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What Do You Do When Your Professional Advocates are Wrong?

By Ray Sclafani | April 17, 2015

Professional_Advocate_DissagreementUnfortunately in business people don’t always see eye-to-eye. What works for some professionals might not work for others. But what about an instance in which you don’t agree with your professional advocates? In many cases, those same people who refer you business could have a completely different idea of how to interact with clients or, perhaps even more frustrating, an entirely different take on industry-related best practices. This isn’t the end of the world (nor does it have to be the end of the advocate relationship), however it’s important to be aware of in instances in which you repeatedly share business. 

A ClientWise advisor recently approached me with one such problem. He was given some trust and estates paperwork by a client, and noticed a lot of sloppiness on the part of the attorney—the very same attorney who’d referred him the client. While he wasn’t attempting to provide legal advice on the matter, he had enough insight, along with some pertinent information from his client, to make the connection that the lawyer might not have been acting in the best interest of the client. He was faced with the option of confronting the attorney and possibly risking the advocate relationship, or ignoring it and failing to do what was best for the client.


There are some preventative measures you can take to narrow the chances of this occurring, as well as some things you can do in the event that a disagreement occurs.


  • Stick to your professional advocate process: The reason we place so much importance on process in center of influence relationships at ClientWise, is that creating a process gives you the opportunity to openly discuss expectations with your professional advocate partners. Not only will this provide clarity on the responsibilities in the relationship, and provide a path forward, it has the added benefit of potentially clearing up any points of disagreement between you and your professional advocates.

  • Know where to draw the line: Your morals in your business are probably about as clear as day to you, as you’ve honed and considered them for as long as you’ve been in your career. But give some careful thought to what you find acceptable or not in your professional advocate relationships before outlining a process with them. Where are you willing to stretch your ideas and where are you steadfast? Knowing this going in will give you the confidence to proceed on your own terms.

  • Set expectations for yourself in advance: While you can’t predict what problems may arise, know for yourself how you’d handle a situation like the one described above, or others you’ve seen come up whether they involve center of influence relationships or not. Set clear ground rules to follow, so as not to be persuaded by someone else’s vision of right or wrong in the moment. Have some clarity on the steps you will take in the event that a situation like this occurs.


  • Understand the situation and its context: If you discover that your professional advocates might be taking a questionable approach with a mutual client, take some precautions to first understand why this is the case. Ensure that you aren’t following any potential assumptions of the client without the full story, or conversely that you aren’t relying solely on the judgment of your professional advocate at the detriment of the client.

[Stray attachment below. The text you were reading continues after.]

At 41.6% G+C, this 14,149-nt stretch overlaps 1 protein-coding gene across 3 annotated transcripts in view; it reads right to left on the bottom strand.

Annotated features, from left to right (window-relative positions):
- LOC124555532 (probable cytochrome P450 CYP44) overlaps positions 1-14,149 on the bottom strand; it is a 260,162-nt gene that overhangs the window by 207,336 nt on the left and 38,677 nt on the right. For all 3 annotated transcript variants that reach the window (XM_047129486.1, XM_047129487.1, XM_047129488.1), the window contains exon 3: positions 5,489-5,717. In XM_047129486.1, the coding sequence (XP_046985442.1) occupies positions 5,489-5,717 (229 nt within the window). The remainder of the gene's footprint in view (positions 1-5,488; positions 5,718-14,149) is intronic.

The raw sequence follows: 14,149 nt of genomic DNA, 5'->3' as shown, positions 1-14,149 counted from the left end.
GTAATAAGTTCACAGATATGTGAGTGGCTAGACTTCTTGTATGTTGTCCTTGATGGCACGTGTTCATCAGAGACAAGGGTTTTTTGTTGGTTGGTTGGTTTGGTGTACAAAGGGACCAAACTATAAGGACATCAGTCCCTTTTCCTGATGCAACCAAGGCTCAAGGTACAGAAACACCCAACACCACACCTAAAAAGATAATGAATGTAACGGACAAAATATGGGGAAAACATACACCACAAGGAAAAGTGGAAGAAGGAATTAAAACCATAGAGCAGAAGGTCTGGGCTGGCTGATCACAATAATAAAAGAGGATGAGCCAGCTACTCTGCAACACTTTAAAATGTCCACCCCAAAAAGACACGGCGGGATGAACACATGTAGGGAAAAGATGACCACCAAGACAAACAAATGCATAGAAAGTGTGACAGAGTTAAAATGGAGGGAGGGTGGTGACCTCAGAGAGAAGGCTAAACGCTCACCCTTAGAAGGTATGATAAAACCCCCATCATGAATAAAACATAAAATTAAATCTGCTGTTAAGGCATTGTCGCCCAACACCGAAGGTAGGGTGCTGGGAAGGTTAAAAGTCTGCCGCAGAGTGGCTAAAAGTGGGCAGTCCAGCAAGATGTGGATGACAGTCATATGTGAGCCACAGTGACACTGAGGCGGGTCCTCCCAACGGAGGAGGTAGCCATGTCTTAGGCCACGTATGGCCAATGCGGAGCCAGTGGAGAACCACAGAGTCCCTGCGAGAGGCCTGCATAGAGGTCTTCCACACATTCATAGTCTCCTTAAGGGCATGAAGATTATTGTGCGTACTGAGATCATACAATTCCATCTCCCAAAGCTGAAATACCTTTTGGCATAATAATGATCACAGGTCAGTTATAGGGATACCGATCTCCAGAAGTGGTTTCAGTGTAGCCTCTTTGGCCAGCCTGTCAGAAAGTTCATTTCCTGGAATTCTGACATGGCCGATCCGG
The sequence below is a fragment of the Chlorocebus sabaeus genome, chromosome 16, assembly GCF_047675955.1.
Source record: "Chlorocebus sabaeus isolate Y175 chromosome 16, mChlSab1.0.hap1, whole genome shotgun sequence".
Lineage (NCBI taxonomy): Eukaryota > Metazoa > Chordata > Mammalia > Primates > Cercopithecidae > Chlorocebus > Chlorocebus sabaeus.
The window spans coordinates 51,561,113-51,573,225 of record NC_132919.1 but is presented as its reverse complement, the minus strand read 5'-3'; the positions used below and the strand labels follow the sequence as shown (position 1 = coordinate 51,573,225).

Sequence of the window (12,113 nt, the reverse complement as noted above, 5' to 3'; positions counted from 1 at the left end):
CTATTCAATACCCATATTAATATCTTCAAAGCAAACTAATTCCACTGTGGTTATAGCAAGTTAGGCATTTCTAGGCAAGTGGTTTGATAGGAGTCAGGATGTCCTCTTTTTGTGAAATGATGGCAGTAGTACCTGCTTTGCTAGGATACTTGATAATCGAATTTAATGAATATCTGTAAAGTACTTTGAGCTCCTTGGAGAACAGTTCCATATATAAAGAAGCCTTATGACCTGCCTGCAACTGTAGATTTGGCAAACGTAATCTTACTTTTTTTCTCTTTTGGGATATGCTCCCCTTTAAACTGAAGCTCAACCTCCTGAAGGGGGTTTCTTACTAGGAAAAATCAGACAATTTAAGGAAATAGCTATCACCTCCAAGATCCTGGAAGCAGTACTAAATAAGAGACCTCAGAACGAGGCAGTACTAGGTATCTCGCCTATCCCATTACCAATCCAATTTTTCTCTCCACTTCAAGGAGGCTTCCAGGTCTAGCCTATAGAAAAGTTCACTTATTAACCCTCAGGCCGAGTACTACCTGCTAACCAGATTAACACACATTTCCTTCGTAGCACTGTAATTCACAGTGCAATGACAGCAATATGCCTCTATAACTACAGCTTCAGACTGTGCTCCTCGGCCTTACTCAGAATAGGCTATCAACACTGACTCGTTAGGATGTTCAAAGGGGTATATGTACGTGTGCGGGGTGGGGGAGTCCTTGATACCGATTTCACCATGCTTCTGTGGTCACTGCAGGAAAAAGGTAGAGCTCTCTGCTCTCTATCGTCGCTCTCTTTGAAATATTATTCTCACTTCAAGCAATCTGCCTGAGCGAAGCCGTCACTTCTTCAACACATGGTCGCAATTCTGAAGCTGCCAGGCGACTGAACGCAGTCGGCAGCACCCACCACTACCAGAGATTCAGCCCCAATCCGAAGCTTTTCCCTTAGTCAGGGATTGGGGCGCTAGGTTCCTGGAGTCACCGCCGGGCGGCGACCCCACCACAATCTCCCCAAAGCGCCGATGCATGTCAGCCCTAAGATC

• Consider whom to connect with first: While your loyalty should always lie with your client, in the event of an oversight by one of your centers of influence, it might be best to approach them first to hear their side of the story. If the information is sensitive enough that you can’t be specific, inform the professional advocate that you’d like to discuss the context of a matter in which you feel like you may not see eye-to-eye, in order to inform your plan moving forward. Acknowledge that there might be a difference of opinion, and that you’re just trying to do what’s best for the client. 


  • Be careful about approaching the client: Inform the client of the situation only if you can’t come to satisfactory terms with the center of influence first. In this case use your judgment and fiduciary responsibility to determine how much information is appropriate to share with the client. Remember that your goal is always to maintain the relationship in the interest of the client, but also be aware that you wouldn’t have the client if it weren’t for the influence of your professional advocate. This is a tricky situation because you have allegiance to both the client and the advocate. This is a good time to turn to the morals and expectations you’ve set for yourself when it comes to your center of influence relationships.


Your centers of influence and professional advocates are incredibly important to your business. Like your team members, they are also reflections of your business, so it’s crucial to never enter into these partnerships lightly. Understanding your role in your advocate relationships is a good first step to understanding your expectations of someone else. Do this both for your advocate relationships moving forward, and in considering those you currently hold.


Powerful coaching questions from this article:

  1. What parameters do you have in place for yourself with regard to your expectations of center of influence relationships?
  2. How have you handled disagreements with your advocates in the past and how has it impacted the relationship?
  3. How will creating these agreements both with yourself and with your advocates strengthen your advocate relationships moving forward?

Topics: professional advocate Center of Influence advocate approach

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